However, there are a few things to consider here – first is the taste of the lentils. Most people find the yellow, brown, black, and red lentils to be a great place to start given their nutty, delicious, tender, and almost sweet flavor. 

When comparing the high-protein French green and Puy lentils, these legumes have a distinct peppery taste that some people might find to be a bit overpowering. 

The yellow lentil is favored in many Asian regions, especially in India because of its tender texture and balanced flavor.

Furthermore, even though black lentils are listed at the bottom, they are one of the tastiest lentils and are commonly paired with tamarind or other sour ingredients. 

They have a very well-balanced rich, earthy and nutty flavor that pairs well with rice and flatbread.

Please keep in mind that the cooking method for these lentils will also have an impact on how well they retain their nutrition.

Overcooked lentils may not be as nutritious, on the other hand, improperly cooked lentils will take a heavy toll on one’s digestive system. 

This is why it is important to cook lentils the right way! Here’s how:

How To Cook Lentils

Thankfully, there is a generalized way of cooking all types of legumes. Cooking lentils is fairly straightforward but requires some preparation. 

For example, it is important to soak the lentils in clean water for up to 1-2 hours so that they hydrate, puff up and loosen their hard exterior layer. 

This helps cook the lentils evenly and also aids in breaking down digestion-heavy enzymes (scum) that clump up and float above the water as the lentils cook. 

Here is a step-by-step guide for cooking every type of lentil with and without a pressure cooker.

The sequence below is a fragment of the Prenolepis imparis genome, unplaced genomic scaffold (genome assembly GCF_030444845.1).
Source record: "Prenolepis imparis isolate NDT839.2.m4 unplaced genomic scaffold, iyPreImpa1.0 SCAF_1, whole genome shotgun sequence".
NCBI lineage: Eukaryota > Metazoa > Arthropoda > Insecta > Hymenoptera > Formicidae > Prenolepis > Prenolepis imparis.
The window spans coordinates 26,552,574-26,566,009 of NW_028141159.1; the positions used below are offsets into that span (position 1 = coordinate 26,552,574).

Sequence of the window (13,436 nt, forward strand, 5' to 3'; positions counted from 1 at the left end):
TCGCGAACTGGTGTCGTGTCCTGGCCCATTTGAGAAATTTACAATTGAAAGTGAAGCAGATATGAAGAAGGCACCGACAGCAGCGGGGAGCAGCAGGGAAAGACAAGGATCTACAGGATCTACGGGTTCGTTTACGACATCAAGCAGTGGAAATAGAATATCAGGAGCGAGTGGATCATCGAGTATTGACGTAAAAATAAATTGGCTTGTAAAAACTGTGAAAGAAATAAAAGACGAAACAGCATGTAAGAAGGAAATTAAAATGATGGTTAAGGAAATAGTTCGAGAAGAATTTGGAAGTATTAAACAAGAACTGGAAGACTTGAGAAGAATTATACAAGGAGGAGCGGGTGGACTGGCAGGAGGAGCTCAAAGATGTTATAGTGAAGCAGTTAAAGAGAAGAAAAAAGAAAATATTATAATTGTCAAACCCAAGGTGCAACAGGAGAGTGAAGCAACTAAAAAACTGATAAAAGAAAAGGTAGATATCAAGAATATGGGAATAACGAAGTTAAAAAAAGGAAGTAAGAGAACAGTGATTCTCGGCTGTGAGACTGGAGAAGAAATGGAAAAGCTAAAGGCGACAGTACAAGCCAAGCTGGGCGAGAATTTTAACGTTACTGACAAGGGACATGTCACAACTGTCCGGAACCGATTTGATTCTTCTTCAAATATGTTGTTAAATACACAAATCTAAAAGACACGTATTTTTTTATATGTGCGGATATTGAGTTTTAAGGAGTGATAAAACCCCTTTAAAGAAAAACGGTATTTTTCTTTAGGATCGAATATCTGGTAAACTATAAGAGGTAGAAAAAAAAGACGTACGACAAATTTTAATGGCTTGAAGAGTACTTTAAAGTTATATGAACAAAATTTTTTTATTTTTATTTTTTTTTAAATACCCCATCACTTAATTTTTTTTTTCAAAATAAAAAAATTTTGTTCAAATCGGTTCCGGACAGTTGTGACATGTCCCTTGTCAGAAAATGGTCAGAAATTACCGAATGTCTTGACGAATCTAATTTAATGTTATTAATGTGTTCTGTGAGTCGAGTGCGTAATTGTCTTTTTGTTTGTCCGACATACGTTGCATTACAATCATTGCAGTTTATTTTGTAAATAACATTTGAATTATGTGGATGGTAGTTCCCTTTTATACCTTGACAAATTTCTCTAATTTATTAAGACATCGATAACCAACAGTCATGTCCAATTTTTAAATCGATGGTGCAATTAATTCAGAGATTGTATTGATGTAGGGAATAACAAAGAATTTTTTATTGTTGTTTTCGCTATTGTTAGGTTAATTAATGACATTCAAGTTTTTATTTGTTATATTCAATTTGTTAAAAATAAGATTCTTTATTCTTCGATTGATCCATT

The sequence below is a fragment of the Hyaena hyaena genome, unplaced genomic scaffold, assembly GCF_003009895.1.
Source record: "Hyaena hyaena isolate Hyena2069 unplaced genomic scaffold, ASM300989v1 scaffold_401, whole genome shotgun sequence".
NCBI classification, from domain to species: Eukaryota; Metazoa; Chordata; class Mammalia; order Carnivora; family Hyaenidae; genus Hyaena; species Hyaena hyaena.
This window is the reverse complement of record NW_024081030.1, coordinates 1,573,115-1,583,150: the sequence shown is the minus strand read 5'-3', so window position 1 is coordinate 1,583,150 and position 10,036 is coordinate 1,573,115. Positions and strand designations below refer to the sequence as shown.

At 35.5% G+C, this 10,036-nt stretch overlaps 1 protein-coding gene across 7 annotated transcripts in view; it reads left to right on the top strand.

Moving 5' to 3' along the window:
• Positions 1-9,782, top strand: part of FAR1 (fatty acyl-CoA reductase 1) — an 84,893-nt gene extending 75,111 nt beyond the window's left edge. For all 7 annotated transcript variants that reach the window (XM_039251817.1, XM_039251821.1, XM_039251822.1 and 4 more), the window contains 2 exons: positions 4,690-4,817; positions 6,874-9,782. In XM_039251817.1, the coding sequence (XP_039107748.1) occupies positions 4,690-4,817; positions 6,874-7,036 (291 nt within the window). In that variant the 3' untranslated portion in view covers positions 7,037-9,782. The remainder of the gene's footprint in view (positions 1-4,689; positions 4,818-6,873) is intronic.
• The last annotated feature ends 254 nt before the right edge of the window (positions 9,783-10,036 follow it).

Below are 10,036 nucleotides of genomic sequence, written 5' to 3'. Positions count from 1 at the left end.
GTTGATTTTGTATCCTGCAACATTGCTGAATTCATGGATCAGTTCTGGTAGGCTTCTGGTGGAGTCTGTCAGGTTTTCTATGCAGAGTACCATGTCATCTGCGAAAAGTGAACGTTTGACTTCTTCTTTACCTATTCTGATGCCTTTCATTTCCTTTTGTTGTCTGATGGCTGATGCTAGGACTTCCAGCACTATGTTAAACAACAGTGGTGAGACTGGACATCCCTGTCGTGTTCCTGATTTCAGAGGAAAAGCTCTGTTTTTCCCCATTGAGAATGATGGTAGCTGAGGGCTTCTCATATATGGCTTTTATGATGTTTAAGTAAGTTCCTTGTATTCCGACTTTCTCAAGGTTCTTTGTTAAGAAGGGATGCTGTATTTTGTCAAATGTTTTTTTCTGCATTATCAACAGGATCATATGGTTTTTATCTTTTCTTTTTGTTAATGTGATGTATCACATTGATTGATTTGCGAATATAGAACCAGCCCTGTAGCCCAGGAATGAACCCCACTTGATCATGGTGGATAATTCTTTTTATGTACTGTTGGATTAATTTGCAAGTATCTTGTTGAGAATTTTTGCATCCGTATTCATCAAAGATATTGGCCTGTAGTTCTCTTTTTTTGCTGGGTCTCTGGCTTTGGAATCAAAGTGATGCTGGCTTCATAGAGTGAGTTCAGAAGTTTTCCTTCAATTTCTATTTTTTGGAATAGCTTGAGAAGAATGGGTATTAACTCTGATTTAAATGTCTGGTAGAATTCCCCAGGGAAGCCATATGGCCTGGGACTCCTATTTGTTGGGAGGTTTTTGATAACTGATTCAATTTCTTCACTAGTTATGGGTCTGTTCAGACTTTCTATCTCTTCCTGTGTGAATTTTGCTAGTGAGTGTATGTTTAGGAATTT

Cooking Without An Instant Pot Or Pressure Cooker

  1. Clean the lentils under clear water and soak them for about 1-2 hours before use. 
  2. Give the lentils another rinse before adding them to a large pot. 
  3. Add 1.5-2 tsp of salt to every 1 cup of lentil. You can also adjust the salt as per your preference. 
  4. Turn the heat on high and bring the water to a boil. 
  5. As the lentils cook, they will release enzymes that will form a foamy layer on top. We recommend removing this layer with a spoon as this “scum” is known to cause digestive issues. 
  6. Cook the lentils for about 18-25 minutes or until they become tender. You may cook them for longer if you wish to mash them, like in the case of soups. 
  7. Either drain the water and strain the lentils or use the same water to cook lentil soup, curries, and many other types of gravies too. 

Cooking Lentils In An Instant Pot

Follow all the steps above till Step 5. Make sure that you remove the excess scum from the top before closing the lid on the instant pot. 

Cook for about 10-15 minutes or as specified by the manufacturer and drain the contents as usual. This method is the fastest way to cook lentils and also happens to be the preferred method in many restaurants as well. 

Some Great Recipes For Lentils 

Spicy Yellow Lentil Soup 

This is a classic recipe for yellow lentils that is famous in many Asian regions. It is also one of the best ways to enjoy lentils with a side of flatbread or boiled rice.  


  • 1 cup yellow lentils
  • 1 large onion, sliced
  • 1 large tomato, sliced
  • 1 tsp red chili powder
  • 1 tsp turmeric powder
  • 2 tsp salt
  • 3 cups water
  • 3-4 tbsp oil
  • Ginger, garlic, paste 1 tbsp
  • 1 tsp cumin seeds
  • 3-4 whole round red chilies
  • Curry leaves


  1. Rinse the lentils then place them in a bowl with water and let them soak for about 1-2 hours. You can also soak them for just 15-30 minutes if you are in a hurry. 
  2. In a large pot, pour 3 cups of water and the strained lentils along with half a slice of onion, 1 tomato, red chili powder, turmeric powder, ginger/garlic paste, and salt. 
  3. Cook for 15-20 minutes in an open pot or 10-15 minutes in an instant pot. Make sure that the lentils are soft and tender.